I didn't plan on eating the salmon of wisdom. But I did, accidentally. If I had known how easy it was to eat the fish, I’d truly have been more inclined to do it purposefully, and pretend it happened exactly as it had. But I did not. And I did eat it.
My master had searched for the thing for longer than I had known about its existence, for longer even than my master had known about mine. And he had been there at my birth. He was not a fisherman, but he labored with that river long enough that he should have been, were it not for the obsession that undermined the experience.
We had been fishing that day, just as we did most days, sitting on the bank of the Boyne. Master Finn told me often how glad he was for company. I suppose this was true, in part, but I had witnessed the slight grins and shortened breaths as he supervised the extra fishing line. That’s what he really cared about. Though I gladly received the knowledge he had to offer in return for the extra lure I bore.
“Thus, from the nine hazelnuts, the salmon gained all the wisdom of mankind.”
I wasn’t paying attention. I knew the story well. He knew this, and I was never scolded for my inattentiveness. I could recite it all, in his own words, back to him. As long as I kept on my line, or net, or whatever method we used that day, I had earned my keep.
I did marvel however as I sat and pulled the grass, how knowledge could be carried through the nuts of a Hazel tree, sacred or not. I had eaten Hazelnuts, usually prepared with salmon, for the better part of seven years and the only wisdom I had gained came from a wild and feral old poet. Often I believed he might have been a druid who became a bear at night under the light of the moon. But from him, on no occasion, did I witness the use of magic.
Other times I feared his mind was addled.
Finn Eces was a poet of some renown and he knew the ways of the warrior. Quickly I learned them from him. This was our agreement. Whether he was touched by the gods or possessed, it concerned me little. I learned his poems and trained in his techniques.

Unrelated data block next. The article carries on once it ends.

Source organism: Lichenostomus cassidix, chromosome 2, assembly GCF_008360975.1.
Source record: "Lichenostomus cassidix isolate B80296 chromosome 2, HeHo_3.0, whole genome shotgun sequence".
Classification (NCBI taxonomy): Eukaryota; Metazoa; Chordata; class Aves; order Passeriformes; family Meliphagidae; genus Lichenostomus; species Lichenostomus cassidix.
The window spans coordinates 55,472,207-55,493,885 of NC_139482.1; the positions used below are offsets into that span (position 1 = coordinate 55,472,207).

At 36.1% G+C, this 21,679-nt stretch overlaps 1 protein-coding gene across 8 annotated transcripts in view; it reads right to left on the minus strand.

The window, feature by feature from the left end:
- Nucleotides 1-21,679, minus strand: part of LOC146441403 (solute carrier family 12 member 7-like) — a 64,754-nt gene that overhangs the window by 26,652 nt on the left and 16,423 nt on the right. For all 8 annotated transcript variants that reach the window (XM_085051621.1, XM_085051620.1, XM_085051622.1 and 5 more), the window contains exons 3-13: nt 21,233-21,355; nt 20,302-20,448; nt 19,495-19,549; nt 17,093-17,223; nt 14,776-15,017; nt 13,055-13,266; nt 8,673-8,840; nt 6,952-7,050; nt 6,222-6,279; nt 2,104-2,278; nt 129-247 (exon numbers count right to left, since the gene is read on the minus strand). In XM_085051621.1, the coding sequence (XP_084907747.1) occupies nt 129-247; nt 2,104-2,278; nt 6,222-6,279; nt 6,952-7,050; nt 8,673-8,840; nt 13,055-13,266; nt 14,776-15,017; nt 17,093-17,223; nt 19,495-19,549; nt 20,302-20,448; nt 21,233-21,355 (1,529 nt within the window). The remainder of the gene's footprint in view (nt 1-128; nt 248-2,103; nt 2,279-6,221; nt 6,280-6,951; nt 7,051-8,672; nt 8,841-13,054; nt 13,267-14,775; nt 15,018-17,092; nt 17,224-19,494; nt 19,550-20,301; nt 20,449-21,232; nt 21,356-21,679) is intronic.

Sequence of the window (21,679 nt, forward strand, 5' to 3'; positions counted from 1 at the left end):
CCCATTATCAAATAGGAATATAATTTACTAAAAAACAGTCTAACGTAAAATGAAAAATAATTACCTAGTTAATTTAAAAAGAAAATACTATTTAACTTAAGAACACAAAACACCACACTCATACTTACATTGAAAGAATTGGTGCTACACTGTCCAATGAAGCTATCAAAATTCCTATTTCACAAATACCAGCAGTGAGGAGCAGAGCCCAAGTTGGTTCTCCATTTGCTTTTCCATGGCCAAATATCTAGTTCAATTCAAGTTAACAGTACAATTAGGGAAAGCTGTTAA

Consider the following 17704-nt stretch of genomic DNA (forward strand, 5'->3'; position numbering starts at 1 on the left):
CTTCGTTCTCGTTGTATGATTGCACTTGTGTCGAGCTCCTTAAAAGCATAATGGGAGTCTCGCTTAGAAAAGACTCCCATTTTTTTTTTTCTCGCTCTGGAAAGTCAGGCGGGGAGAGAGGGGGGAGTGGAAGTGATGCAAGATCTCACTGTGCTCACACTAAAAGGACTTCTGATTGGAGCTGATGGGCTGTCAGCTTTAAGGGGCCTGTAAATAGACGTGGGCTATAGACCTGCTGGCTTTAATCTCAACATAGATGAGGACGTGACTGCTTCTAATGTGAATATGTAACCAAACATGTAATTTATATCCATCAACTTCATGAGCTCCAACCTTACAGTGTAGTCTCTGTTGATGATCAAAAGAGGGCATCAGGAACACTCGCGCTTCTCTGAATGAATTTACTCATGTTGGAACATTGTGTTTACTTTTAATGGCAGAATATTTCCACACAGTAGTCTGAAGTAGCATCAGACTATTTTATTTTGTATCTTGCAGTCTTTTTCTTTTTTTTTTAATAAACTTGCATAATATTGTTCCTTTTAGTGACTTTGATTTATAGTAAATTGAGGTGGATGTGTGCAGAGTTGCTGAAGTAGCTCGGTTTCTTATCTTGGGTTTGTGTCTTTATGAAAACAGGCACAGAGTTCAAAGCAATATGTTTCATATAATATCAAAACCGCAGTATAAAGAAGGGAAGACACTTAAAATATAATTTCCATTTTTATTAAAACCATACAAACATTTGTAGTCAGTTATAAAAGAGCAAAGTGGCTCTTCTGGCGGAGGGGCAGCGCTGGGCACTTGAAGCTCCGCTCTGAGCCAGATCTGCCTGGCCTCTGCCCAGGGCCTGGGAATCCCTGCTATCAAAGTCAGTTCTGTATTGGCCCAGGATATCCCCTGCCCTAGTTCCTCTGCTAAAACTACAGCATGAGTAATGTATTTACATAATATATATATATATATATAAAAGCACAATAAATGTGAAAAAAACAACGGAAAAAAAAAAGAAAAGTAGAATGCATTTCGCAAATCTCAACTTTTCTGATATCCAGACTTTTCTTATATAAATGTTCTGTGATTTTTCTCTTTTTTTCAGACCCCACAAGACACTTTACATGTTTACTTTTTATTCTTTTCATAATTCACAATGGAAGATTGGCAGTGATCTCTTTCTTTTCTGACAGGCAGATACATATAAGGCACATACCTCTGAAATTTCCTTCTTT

Finn lurched from the grass into the river.
“Fionn!” He called for me. “Fi- Fionn! I’ve got him!”
I grabbed the net and leapt into the water. I swam upsteam and outward. I cursed myself for my reaction. I should have run along the bank for a ways. I was going to drift too far to reach them. I dove under the surface and battled the current. Maybe I could get Finn to come to me. I stretched out the net, or tried and failed. It had become twisted and ineffective
I gasped for air as I came above again. I saw Finn, wrestling the great beast. If there ever was a time to be a were-bear. I knew at once it was a sacred fish. Its scales shone in the fading sun and the thing was the size of a seal.
“To me!” I shouted.
I don’t know if he heard through all the thrashing, or if Finn’s head was above water at that moment. But if I kept trying to swim toward them, I knew the river would bring them to me. I kept trying to untwist the net.
I could see that my master had jammed his pole into the salmon’s mouth, or gills, maybe through both. Blood was discoloring the water.
They came to me and the fish’s tail beat me like a Formoriian warhammer. Water filled my lungs as I sank and blackness conquered my mind. But it was momentary and I choked back to consciousness. I kicked my feet against some loose rocks on the river bed. I tumbled and banged my joints on other rocks. Before I drowned, I surfaced again, long enough to take a breath for a second round of river current.
The salmon whipped its tail and writhed with fury, but Finn held the rod. Each time the salmon struggled it had less power.